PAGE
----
The WNBA player draft took place this evening in New York.
And while the people you’d think would be drafted high were (three South Carolina players and only one UConn athlete), there’s one thing I wish had happened last evening: an expansion announcment.
This summer will mark the 21st season of the WNBA, yet the league remains at 12 teams. Only three of the current teams remain from the first season — the New York Liberty, Los Angeles Sparks, and the Phoenix Mercury.
The intervening two decades have yielded lessons — both good and bad — at how to develop new markets:
- Florida was a disaster, as the Orlando Miracle and Miami Sol were lost in the same offseason. It was, frankly, needless as other teams moving into the area for summer sports leagues (Florida Launch, Orlando City, Orlando Pride) have done very well.
- Placeholder franchises for cities losing NBA franchises have had mixed success; the Seattle Storm remain in operations, but not the Charlotte Sting.
- Relying on the D-League to be a partner has not been the greatest idea; Tulsa’s WNBA franchise played second fiddle to the city’s D-League team despite having all the tools to succeed.
- Women’s college basketball hotbeds have been coveted, but only one franchise has been set in the midst of one: the Connecticut Sun.
It’s the latter that is a complete mystery to me. There are good-sized arenas in areas of the country where women’s collegiate basketball is an unqualified success.
So, as a public service, here’s a list of eight cities or territorial designations which should be the next cities to have WNBA franchises.
- Nashville, Tenn. — There’s a ready-made market in the eastern half of the state that could support a team other than the Lady Vols. The old American Basketball League recognized this.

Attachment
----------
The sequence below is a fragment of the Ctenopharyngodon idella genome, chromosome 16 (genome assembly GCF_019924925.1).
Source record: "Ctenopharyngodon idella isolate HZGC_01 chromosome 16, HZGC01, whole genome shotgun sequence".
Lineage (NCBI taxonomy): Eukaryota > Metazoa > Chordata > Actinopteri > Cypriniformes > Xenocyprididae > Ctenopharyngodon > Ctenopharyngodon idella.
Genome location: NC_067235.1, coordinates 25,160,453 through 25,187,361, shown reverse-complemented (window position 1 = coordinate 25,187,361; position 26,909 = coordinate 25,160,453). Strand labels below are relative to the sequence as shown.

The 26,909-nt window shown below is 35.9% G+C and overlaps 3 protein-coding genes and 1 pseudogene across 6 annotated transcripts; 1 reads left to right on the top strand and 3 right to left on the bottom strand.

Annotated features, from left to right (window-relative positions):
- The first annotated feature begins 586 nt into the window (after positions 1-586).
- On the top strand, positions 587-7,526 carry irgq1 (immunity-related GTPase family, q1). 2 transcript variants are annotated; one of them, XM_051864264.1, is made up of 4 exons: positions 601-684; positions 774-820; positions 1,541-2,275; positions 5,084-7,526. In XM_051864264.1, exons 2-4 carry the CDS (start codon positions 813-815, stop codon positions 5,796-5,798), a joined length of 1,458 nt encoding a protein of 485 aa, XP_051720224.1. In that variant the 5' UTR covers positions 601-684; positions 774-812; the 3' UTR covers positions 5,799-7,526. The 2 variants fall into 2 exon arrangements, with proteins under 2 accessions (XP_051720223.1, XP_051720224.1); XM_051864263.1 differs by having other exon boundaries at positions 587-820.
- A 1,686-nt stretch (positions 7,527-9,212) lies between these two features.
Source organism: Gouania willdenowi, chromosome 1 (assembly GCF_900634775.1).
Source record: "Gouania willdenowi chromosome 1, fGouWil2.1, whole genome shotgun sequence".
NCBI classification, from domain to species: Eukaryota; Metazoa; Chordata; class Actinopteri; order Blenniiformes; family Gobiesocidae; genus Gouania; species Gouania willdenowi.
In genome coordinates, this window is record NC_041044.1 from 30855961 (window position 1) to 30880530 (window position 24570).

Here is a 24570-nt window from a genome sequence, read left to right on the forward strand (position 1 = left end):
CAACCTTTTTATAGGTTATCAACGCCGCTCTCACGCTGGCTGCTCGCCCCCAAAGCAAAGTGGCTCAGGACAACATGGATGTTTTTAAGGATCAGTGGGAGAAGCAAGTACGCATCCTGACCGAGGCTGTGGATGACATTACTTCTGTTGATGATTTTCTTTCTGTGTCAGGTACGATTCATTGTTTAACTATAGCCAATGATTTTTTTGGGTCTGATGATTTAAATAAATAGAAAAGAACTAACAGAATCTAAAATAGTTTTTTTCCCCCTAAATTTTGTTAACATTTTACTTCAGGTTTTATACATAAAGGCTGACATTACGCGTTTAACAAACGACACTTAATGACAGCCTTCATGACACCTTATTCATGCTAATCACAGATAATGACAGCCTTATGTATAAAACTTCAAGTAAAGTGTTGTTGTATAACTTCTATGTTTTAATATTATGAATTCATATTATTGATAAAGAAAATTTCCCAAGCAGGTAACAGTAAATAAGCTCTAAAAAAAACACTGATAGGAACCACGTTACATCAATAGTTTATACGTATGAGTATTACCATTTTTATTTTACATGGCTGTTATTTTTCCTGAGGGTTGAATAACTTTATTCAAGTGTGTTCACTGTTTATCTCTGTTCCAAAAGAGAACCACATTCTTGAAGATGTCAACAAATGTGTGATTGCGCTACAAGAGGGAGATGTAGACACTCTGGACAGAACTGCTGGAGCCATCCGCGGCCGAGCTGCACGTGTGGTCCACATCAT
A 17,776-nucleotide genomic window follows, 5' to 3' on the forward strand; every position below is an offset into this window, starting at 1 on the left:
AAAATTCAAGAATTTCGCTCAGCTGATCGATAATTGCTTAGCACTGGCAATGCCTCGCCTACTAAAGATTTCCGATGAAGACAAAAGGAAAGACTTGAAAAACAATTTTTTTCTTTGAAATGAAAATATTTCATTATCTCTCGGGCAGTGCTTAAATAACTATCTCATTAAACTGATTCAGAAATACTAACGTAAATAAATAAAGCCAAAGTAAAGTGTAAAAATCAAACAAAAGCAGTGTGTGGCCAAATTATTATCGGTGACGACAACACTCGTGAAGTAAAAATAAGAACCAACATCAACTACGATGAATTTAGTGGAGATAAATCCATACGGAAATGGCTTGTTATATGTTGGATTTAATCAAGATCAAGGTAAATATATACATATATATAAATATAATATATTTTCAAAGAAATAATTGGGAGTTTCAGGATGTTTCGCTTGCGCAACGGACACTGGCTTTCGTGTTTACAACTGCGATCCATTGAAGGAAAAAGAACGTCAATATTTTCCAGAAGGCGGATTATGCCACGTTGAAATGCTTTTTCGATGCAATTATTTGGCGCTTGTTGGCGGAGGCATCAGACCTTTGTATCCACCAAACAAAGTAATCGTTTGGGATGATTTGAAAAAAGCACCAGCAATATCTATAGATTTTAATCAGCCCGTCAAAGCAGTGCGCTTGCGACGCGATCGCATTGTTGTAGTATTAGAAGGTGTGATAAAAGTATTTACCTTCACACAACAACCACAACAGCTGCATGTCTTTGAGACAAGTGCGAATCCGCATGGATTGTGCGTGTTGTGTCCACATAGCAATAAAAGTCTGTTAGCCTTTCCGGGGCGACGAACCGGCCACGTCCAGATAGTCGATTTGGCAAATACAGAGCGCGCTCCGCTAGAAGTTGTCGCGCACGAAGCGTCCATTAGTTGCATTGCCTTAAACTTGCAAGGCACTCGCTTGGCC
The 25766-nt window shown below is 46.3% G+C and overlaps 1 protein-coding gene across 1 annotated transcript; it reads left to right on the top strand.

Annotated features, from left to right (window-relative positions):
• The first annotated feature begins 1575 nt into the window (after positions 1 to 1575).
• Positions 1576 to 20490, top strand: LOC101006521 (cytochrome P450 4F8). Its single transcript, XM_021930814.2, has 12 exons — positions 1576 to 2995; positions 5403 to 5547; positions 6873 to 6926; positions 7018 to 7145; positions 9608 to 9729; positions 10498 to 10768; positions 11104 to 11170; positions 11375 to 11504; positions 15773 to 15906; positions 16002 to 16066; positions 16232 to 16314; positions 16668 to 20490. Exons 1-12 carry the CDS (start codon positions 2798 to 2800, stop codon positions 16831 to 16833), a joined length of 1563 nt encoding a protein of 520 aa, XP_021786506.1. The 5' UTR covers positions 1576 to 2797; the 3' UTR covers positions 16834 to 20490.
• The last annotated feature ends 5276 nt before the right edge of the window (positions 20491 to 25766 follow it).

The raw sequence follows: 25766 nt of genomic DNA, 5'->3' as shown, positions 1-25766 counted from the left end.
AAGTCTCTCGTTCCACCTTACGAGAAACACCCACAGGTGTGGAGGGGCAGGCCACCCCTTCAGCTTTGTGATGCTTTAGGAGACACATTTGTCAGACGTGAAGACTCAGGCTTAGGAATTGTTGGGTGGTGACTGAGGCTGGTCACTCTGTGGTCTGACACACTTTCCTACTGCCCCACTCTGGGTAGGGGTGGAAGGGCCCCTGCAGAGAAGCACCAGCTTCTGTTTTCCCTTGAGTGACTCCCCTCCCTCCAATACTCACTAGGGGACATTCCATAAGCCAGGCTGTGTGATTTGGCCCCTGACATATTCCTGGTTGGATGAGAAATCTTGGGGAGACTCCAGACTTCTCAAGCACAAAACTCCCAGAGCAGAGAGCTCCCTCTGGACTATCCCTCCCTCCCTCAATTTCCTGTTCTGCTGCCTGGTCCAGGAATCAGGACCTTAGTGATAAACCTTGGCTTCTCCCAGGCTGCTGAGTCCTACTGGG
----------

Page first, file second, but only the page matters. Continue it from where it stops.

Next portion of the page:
- New Orleans — Both LSU and Louisiana Tech have thrived in this region, and the Pelicans could use a team to fill the arena in their offseason.
- Toronto — This is the ideal city for the WNBA to make an entry into Canada. A great city with fans who can go all out for a good product.
- Denver — This is the team that should have been called the Sky; the colors were blue and yellow, just like the Nuggets. But the Mile High City is full of young and vibrant professionals capable of supporting a team.
- Philadelphia — It befuddles me that the NBA doesn’t think a WNBA franchise wouldn’t do well here, the home of the Immaculata Mighty Macs. Indeed, had the GM of the 76ers had the forethought to get a WNBA team instead of working on a dubious long-term process, the city would have Elena Delle Donne by now.
- Portland — The city supports the NWSL’s Portland Thorns in numbers that are an Everest compared to the league’s Kansas. The league needs to make a comeback here.
- Houston — Same here. It was a travesty that the Comets folded and a definite black eye for the league’s administration.
- San Francisco Bay Area — How is it that there is so much Silicon Valley money being used to attract the likes of Kevin Durant, yet there’s no WNBA team in the Oracle Center?